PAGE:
I'd say the commonness of the idiom overrides that ambiguity, and I don't really think many people who are looking for tropes that mean "Throw It Out the Window" or "The World Outside One's Current Limited Surroundings" ("The Outside World" being idiomatic in its own right) are going to confuse them with this particular phrase. The value of actually having the trope name be the exact dialogue that it almost always is, which is catchier, more recognizable, and more concise, seems greater than that of choosing a clunkier name to avoid corner-case situations that are very easily cleared up.

Aug 4th 2018 at 3:59:43 PM

Please re-read reasons 1, 2, 3 and 4 on No New Stock Phrases. Reason 1 expressly says your idea for visibility won't work. Reasons 2 and 4 are for preventing quotes without context which happens to be my pet peeve. Reason 3 says that we're trying to trope the circumstances that prompt the phrase, not the phrase itself.

Reason 3 is my biggest reason for not changing the title, because this draft needs to capture the idea that, while it may be rude start a brawl in the first place, it's even ruder to do so indoors.

Aug 14th 2018 at 12:33:20 PM

^^ If it was only used as a stock phrase in those exact words, I might agree, but "take it outside" is just the simplest way of expressing a common idiom — "they took it outside", "let's take things outside", and "you and me are about to take this outside if you keep this up" are all common ways of saying the same thing, and the fact that "it" is a fight is pretty clear from context.

Taking The Fight Outside just seems like hypercorrection for the sake of avoiding a level of ambiguity that I don't think is really there, to any significant extent. The rules need to be interpreted, not just followed for their own sake. I'd still say that Take It Outside is clear, it's more concise, and it's not assuming that the reader isn't going to be familiar with a very common English phrase.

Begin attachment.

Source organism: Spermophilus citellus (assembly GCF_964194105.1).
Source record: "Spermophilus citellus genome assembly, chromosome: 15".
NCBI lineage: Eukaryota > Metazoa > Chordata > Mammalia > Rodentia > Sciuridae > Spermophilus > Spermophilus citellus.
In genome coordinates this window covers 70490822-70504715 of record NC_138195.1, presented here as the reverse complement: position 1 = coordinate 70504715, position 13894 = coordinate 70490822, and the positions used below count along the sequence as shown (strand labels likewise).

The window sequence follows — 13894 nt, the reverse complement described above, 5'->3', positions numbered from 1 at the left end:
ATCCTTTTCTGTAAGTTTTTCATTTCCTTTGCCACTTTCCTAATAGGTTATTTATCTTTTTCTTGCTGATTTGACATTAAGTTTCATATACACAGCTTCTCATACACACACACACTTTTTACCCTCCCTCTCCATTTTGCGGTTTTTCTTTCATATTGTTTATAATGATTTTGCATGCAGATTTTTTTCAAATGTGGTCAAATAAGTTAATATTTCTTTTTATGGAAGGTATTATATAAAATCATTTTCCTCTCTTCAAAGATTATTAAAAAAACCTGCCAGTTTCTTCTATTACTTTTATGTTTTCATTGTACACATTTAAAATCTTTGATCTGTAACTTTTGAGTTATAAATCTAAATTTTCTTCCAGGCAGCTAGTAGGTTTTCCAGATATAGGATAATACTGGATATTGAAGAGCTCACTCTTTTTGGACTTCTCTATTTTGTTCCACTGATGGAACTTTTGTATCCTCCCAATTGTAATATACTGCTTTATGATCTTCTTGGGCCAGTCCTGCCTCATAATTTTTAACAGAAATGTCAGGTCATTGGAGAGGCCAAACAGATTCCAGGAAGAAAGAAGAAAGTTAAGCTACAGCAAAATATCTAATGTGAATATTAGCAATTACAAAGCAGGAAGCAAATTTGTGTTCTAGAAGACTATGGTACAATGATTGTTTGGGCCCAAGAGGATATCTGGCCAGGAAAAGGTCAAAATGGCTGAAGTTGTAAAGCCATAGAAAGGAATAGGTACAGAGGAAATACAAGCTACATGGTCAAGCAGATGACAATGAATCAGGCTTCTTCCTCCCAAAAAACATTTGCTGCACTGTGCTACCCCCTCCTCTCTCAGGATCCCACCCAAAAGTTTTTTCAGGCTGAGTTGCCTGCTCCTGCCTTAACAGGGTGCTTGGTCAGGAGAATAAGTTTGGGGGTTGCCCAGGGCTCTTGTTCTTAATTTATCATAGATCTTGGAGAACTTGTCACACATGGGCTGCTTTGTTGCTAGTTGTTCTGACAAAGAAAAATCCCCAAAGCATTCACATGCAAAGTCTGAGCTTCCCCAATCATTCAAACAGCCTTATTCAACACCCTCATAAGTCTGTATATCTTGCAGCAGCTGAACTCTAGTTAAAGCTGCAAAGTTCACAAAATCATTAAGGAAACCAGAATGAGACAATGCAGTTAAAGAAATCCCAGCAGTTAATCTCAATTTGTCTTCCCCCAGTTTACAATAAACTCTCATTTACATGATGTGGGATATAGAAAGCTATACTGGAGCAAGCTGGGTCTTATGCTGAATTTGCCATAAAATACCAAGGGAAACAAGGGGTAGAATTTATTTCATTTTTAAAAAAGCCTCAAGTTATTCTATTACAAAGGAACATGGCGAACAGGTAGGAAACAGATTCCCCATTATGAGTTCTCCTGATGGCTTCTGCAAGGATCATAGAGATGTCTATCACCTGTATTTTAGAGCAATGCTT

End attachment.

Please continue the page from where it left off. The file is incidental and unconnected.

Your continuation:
At any rate, I voted. We'll see where we land.

Aug 16th 2018 at 12:40:33 AM

  • Played With in Life The Universe And Everything. Thor takes offense at Arthur interrupting his conversation with Trillian at the flying party. As the situation escalates, Arthur asks Thor if he wants to step outside. Thor agrees and does so. Arthur does not follow, and resumes talking with Trillian.

Aug 17th 2018 at 9:50:17 PM

Literature

  • In the first chapter of Trapped, Philemon and the other Misfits are enjoying a drink when they are accosted by a bunch of drunk sailors who take exception to being told that they smell bad. Mindful of the damage they could do, the Misfits lead the sailors outside for the ensuing fight, telling the barkeep to keep their drinks for them.

Aug 19th 2018 at 12:01:47 AM

Since I seem to be the only one objecting to the current name and voting for the crowner is slow, I'll withdraw the complaint.

Aug 19th 2018 at 10:17:05 AM

Anyone have any suggestions for a page image or page quote? How about:

Moss: *slaps Roy* How dare you call my sexy wife a bitch!
Roy: Do you want to take this outside?
Moss: With pleasure, Sir!

edit: fixed formatting of the Shotaro/Kirihiko quote

Aug 19th 2018 at 9:33:32 PM

@Unsung: Finally!

@Clanger 00: How did I miss that format error? Thanks!

Aug 20th 2018 at 9:08:35 AM

No problemo. Also, I forgot to mention the example:

  • The IT Crowd provides the page quote. When Jen (who is single) is invited to a party hosted by an old friend from school, Moss pretends to be her husband. Roy later shows up at the party in an attempt to convince an Abhorrent Admirer that he's dating Jen and the two men get into an argument; each man tries to convince the crowd that Jen is their partner. Roy eventually calls Jen a "bitch" for 'cheating' on him, which causes Moss to slap him in defence of his 'wife's' honour. Roy asks Moss whether he wants to take the fight outside, and when the pair step outside they decide keeping up their ruses is too difficult and they sprint home.

Aug 20th 2018 at 2:26:44 PM

I have to close the crowner before I can launch this, right?

Aug 20th 2018 at 4:00:17 PM

^ Think only the mods can do that.

Also, there are enough examples that this should probably be folderized.

Aug 20th 2018 at 5:12:05 PM

I agree with natural. Folders would also get rid of the red link on Live action films. Other than that I think the trope is good to go.

Aug 20th 2018 at 8:48:11 PM

How Crowners Work So, now I should contact a moderator, right?

Aug 20th 2018 at 9:21:45 PM

Belated news: Folders are in place. News: I private-messaged Berrenta, I didn't know if that was the standard way to get help closing a crowner, but we'll see.

Aug 21st 2018 at 12:40:39 AM

Tabletop Games

  • Dungeons And Dragons. In the 1st Ed. AD&D module T1-4 The Temple Of Elemental Evil, it's possible for the opposing deities Iuz and St. Cuthbert to both be summoned to the same area. If this happens, they will not fight inside the Temple (and in front of their followers). Instead, they will mutually agree to leave the area and settle their differences elsewhere.

Aug 21st 2018 at 12:47:30 AM

  • Examples section
    • Added [[foldercontrol]] .